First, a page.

30 April 2009

"The Network" Newsletter, Part 3: Syndromic Surveillance in Developing Countries – Literature Search

by Larissa May (MD, MS), Chair, ISDS Education and Training Committee

This article is a part of a series that will be published in the Global Outreach newsletter, "The Network." A pdf version of "The Network" is coming soon!

The commonly established concept of syndromic surveillance in developed regions encompasses the use of pre-diagnostic information in a near real time fashion for further investigation for public health action. Syndromic surveillance is widely used in North America and Europe, and is typically thought of as a highly complex, technology driven automated tool for early detection of outbreaks. Nonetheless, low technology applications of syndromic surveillance are already being used worldwide to augment traditional surveillance, and may improve compliance with the revised International Health Regulations, which require notification of infectious diseases of international health importance, even if the causative agent is unknown.

To review work that is being done in syndromic surveillance in developing areas, we have compiled a collection of peer-reviewed articles and other resources on the use of syndromic surveillance systems in these regions. For the purposes of this list, we have excluded citations from North America and Europe, which as high resource regions use complex, highly automated and technology-intensive systems which have been in existence for a much longer period than the systems being used in less resource rich nations.

Visit the ISDS wiki to view the literature search

"The Network" Newsletter, Part 2: Lessons in implementation of a disease surveillance system in Peru

by C. Cecilia Mundaca, MD, MPH, Uniformed Services University of the Health Sciences

This article is a part of a series that will be published in the Global Outreach newsletter, "The Network." A pdf version of "The Network" is coming soon!

While employed at the US Naval Medical Research Center Detachment in Lima, Peru I had the opportunity to lead the implementation of a technology-based disease surveillance system (i.e. Alerta) at sites across the nation. This project was a public-private partnership involving the Peruvian Navy, the US Navy and a private company. Alerta provided the mechanism for reporting of 45 diseases/syndromes via a telephone or a computer with Internet access. It was launched as a pilot project in 2002 and was expanded nationwide in the Peruvian Navy by 2006. Its success led to the incorporation of the Peruvian Army with a total of almost 200 sites in 2007. There were several important lessons that might be of value to others planning a similar experience:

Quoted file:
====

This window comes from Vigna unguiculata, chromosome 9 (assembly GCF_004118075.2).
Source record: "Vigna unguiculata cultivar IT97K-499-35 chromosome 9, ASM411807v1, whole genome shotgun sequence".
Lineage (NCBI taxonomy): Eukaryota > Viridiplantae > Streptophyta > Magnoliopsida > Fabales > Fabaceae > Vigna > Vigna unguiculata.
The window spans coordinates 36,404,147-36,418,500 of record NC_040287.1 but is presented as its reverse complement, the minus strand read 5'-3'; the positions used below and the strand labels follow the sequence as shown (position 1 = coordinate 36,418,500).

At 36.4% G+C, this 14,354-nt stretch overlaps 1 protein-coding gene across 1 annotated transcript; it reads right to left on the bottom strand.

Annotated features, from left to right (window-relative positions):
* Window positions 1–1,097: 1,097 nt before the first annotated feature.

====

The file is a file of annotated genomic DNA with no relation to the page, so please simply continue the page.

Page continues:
• Securing political commitment early was critical to program success. A Peruvian Navy Surgeon General directive was issued to establish the mandatory nature of the program. The directive was useful to enforce the surveillance duties of healthcare personnel but it also established its priority for their superiors. Consequently, surveillance staff members were allowed access to the limited telecommunications and computer support at the sites.

• Mandatory formal reporting to leadership. To ensure constant support from the Peruvian military leadership, weekly formal reports with the system’s performance and a summary of the diseases’ notified were submitted.

• Pilot sites before broad implementation. Beginning implementation with a pilot phase allowed continuous monitoring of every site, supervision visits to the regional hubs and the early development of evaluation indicators. The small scope allowed for investigation of noncompliant sites.

• Quality assurance site visits. Our team conducted site visits to compare electronic reporting to Alerta with local paper charting. During the visits the team identified and addressed challenges (e.g. use of limited resources, confusion about task) while using the opportunity for immediate training.

• Evaluation metrics were critical. We embraced CDC guidelines to develop indicators designed to measure the system’s usefulness and performance. Our evaluation data were used to refine training material, improve our assessment indicators and also to identify noncompliant sites.

• Initial and ongoing training and technical assistance critical. Our team learned that training was important to motivate the surveillance staff. It was insufficient to train them on how to use the technology tool to report diseases but we needed to offer broad-based training courses on the importance of surveillance, epidemiology of the most prevalent diseases in the area, and the basics of outbreak detection and response. We also supported site outbreak response with technical assistance and laboratory supplies.

• Regular feedback as a motivator. Feedback through the distribution of epidemiological bulletins was also very important. Staff observed how their reporting efforts were translated to useful information for their organization.